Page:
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EDITORIAL: Public deserves answers on Louis Lynch

marciadottin, [email protected]

EDITORIAL: Public deserves answers on Louis Lynch

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What’s next for the Louis Lynch Secondary School?
After a comprehensive probe by The Nation on the disused school over the last month, we wait to see the next move for this environmentally controversial school.
What will happen to this school building which closed in 2007 and now sits desolate in Whitepark Road in St Michael?
It was a school fraught with health problems over the years, and according to two international experts, chemical emissions from two nearby laundries could have been responsible for serious health challenges experienced by teachers and students.
The laundries fingered by a 68-page report compiled in 2006 for the World Health Organisation, were Pink Pelican Laundry, which closed in 1991 and Tropical Laundries, which opened at the same spot in Country Road, St Michael.
The details of that report which had never been released to the public, have been published by this newspaper. In addition, there were testimonies from relatives of students and teachers of the school who became ill.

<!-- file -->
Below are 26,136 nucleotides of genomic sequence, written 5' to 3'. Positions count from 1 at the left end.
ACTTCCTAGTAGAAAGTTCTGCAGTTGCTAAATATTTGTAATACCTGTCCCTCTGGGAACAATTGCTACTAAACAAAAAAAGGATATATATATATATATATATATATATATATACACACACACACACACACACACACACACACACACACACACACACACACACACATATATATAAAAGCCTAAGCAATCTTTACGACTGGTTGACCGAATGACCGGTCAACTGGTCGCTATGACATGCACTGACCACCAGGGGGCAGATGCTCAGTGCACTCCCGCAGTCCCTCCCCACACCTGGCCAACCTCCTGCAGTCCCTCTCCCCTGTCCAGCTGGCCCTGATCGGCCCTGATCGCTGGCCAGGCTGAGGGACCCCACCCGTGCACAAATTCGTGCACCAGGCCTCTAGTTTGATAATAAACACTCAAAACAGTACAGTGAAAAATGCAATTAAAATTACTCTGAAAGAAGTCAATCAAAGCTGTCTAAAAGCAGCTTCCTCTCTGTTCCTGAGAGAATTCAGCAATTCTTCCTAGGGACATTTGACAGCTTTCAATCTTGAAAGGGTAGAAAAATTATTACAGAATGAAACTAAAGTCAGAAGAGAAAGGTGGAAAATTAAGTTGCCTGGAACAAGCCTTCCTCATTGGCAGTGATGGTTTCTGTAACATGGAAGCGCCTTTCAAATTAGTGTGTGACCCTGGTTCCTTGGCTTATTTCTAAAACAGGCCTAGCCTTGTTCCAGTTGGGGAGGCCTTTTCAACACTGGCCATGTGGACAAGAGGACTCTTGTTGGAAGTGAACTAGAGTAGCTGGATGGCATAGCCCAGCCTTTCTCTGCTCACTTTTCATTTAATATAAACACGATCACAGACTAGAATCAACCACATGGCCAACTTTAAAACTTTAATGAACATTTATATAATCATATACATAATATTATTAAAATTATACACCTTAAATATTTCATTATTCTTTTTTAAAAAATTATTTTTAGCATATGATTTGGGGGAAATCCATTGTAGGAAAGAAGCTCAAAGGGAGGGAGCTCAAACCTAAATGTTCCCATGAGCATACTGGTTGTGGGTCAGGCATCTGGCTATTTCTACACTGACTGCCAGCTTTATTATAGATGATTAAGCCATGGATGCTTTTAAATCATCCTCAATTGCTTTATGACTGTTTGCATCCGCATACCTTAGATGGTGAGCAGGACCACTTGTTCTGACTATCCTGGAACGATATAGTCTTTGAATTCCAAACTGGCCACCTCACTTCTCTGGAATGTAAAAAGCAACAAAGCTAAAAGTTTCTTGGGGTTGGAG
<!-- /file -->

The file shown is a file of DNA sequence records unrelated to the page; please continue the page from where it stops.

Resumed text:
For 25 years there were complaints of respiratory problems, itchy skin, headaches and nausea.
Recently there has been a high number of cancer and blood-related deaths and critical illnesses of former students and teachers, which pushed the issue back into the spotlight.
The report highlighted the tetrachloroethylene (perc) gradient found in the soil close to the school, and the orange-brownish staining covering the roof and the window frames positioned near the laundry.
Perc is used for dry-cleaning fabrics and has been suspected of causing some types of cancers.
It was the recent testimony from past student and teacher Nigel Marshall that was especially touching.
Marshall, diagnosed with prostate cancer, died just over a week ago before the latest story was published.
His death and the death of others must not be in vain.
With all this information now unearthed, Barbadians deserve answers, especially the past students, teachers and residents living nearby the school.
Imagine the concern, the curiosity and perhaps the fear that some may have.
Their fears and concerns need to be allayed.
More investigations need to be done and a decision must be made regarding the Louis Lynch school.
 It is time that this saga is put to rest, once and for all.